|Publication number||US6061694 A|
|Application number||US 08/988,747|
|Publication date||May 9, 2000|
|Filing date||Dec 11, 1997|
|Priority date||Dec 11, 1997|
|Publication number||08988747, 988747, US 6061694 A, US 6061694A, US-A-6061694, US6061694 A, US6061694A|
|Inventors||Gad Janay, Andre Cardinale|
|Original Assignee||Resqnet.Com, Inc.|
|Export Citation||BiBTeX, EndNote, RefMan|
|Patent Citations (6), Referenced by (12), Classifications (6), Legal Events (7)|
|External Links: USPTO, USPTO Assignment, Espacenet|
This invention relates to electronic communications, and more particularly, to an improved technique of exchanging information and generating documents based thereon over a data network.
Documents and other information are exchanged in extremely large volumes over local area networks and wide area networks such as the Internet. Indeed, over the past several years, the popularity of the Internet has increased to the point where Internet access is as common in most office environments as is access to a telephone.
There are numerous algorithms in existence which perform error checking in order to ensure that documents are received uncorrupted in their conveyance through the network. These algorithms however, usually only check items such as spelling, parity, syntax, etc. Whether or not the substance of the documents is received correctly, or is even generated correctly when the information is input into the computer by the entity generating the documents, is a matter largely left to the discretion of the end users of the system. Any automated checking for substance is primitive and largely application specific.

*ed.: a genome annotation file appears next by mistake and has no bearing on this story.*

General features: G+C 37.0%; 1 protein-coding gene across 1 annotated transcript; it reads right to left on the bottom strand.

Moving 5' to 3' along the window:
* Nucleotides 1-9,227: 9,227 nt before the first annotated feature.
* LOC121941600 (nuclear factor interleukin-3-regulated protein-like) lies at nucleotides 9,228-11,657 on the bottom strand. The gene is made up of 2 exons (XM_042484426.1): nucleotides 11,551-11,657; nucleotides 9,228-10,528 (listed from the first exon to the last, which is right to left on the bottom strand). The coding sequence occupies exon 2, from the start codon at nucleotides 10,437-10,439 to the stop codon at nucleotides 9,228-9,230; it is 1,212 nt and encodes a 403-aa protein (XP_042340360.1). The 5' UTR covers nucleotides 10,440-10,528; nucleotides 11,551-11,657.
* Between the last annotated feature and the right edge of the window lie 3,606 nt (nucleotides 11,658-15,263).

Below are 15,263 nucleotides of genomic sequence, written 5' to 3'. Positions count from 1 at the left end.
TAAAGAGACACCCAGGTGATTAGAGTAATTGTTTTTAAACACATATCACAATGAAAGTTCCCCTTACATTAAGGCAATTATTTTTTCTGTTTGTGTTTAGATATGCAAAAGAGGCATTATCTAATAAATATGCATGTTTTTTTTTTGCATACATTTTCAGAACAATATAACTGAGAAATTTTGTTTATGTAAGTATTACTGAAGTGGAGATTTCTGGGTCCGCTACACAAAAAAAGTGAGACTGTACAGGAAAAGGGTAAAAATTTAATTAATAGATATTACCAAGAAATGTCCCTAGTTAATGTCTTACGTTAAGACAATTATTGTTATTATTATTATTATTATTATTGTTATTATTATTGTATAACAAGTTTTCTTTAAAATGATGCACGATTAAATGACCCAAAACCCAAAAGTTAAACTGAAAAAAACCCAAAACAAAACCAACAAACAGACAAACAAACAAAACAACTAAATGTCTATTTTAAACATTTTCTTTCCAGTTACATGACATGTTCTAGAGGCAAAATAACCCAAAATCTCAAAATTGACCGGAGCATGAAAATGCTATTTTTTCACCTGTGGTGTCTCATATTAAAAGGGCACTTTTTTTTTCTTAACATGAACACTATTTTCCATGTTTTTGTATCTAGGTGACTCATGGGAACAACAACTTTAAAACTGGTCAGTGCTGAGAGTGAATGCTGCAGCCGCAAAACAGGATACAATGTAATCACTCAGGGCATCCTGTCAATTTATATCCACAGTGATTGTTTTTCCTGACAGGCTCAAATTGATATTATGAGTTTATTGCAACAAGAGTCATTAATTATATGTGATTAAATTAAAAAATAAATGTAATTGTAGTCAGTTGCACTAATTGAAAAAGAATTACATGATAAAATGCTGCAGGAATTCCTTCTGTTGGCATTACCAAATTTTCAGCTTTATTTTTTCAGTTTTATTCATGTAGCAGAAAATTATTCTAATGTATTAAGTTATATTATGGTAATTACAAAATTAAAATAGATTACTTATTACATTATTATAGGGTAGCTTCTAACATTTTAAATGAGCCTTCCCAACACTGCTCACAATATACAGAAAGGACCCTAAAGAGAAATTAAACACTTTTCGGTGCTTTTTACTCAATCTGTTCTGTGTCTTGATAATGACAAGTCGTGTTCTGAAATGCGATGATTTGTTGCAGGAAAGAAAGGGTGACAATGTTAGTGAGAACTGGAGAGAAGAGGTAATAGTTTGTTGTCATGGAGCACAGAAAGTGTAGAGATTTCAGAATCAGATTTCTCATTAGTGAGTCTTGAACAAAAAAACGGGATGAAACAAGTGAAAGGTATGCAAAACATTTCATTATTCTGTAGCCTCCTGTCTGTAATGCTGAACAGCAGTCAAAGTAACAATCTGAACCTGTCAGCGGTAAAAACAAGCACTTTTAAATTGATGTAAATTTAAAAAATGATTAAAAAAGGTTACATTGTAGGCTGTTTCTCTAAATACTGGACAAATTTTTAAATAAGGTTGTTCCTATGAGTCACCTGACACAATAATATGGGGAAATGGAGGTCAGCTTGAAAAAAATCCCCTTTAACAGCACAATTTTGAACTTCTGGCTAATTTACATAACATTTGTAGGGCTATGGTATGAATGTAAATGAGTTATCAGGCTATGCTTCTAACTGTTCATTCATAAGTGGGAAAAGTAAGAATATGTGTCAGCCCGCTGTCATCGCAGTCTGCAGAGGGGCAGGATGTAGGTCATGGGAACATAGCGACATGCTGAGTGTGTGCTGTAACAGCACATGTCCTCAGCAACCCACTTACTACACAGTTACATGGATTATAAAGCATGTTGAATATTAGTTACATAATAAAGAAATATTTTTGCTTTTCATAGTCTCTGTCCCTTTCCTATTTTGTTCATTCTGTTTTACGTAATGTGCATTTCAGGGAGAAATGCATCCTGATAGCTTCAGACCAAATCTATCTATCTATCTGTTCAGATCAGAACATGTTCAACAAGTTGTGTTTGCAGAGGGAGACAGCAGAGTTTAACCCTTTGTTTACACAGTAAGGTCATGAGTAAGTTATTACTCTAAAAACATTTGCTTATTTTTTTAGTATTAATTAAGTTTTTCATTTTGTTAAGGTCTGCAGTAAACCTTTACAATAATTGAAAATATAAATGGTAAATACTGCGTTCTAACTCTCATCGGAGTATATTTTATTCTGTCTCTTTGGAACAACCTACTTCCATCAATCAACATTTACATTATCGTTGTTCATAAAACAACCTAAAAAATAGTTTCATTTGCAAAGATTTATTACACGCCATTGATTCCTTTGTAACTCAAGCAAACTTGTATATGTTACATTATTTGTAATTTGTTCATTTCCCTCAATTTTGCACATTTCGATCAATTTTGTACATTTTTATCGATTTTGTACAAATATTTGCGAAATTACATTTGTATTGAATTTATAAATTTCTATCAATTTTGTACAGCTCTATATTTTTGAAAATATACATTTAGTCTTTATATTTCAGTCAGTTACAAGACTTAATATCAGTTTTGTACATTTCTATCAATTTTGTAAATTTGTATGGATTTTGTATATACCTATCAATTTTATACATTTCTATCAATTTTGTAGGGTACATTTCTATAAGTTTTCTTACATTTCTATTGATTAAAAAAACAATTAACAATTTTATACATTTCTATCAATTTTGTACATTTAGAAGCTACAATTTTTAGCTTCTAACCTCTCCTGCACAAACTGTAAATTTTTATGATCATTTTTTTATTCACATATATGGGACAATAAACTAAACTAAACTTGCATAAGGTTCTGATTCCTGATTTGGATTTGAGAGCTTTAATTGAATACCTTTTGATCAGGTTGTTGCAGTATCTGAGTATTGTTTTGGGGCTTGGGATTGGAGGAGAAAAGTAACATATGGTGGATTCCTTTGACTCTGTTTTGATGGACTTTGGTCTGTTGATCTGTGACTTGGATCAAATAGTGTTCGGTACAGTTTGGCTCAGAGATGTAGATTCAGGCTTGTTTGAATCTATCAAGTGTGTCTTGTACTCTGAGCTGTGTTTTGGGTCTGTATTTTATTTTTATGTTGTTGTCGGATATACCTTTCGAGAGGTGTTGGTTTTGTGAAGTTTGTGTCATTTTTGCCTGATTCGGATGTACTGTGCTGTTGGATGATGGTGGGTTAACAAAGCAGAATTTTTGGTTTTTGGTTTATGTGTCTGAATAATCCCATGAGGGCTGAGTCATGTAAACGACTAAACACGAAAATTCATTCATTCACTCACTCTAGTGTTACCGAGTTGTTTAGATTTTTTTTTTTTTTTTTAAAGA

The foregoing problem is particularly acute in the area of the electronic commerce such as banking, letters of credit, invoices, etc. In such applications, one small error can result in a large financial penalty to one or more parties to a transaction.
In view of the above, it can be appreciated that it would be desirable for an automated, efficient and standardized technique for ensuring the correctness of the substance of documents. Such technique should also be flexible in that it should allow for the checking of a variety of different types of documents, each of which may contain different types and values of information.
The above and other problems of the prior art are overcome and a technical advance is achieved in accordance with the present invention which relates to a technique of standardizing document transmission in order to minimize or, in some cases eliminate, the chance of substantive errors occurring. In accordance with the techniques of the present invention, a standardized document is utilized and the document contains "resolvers" and "fill-ins" in order to finalize its generation.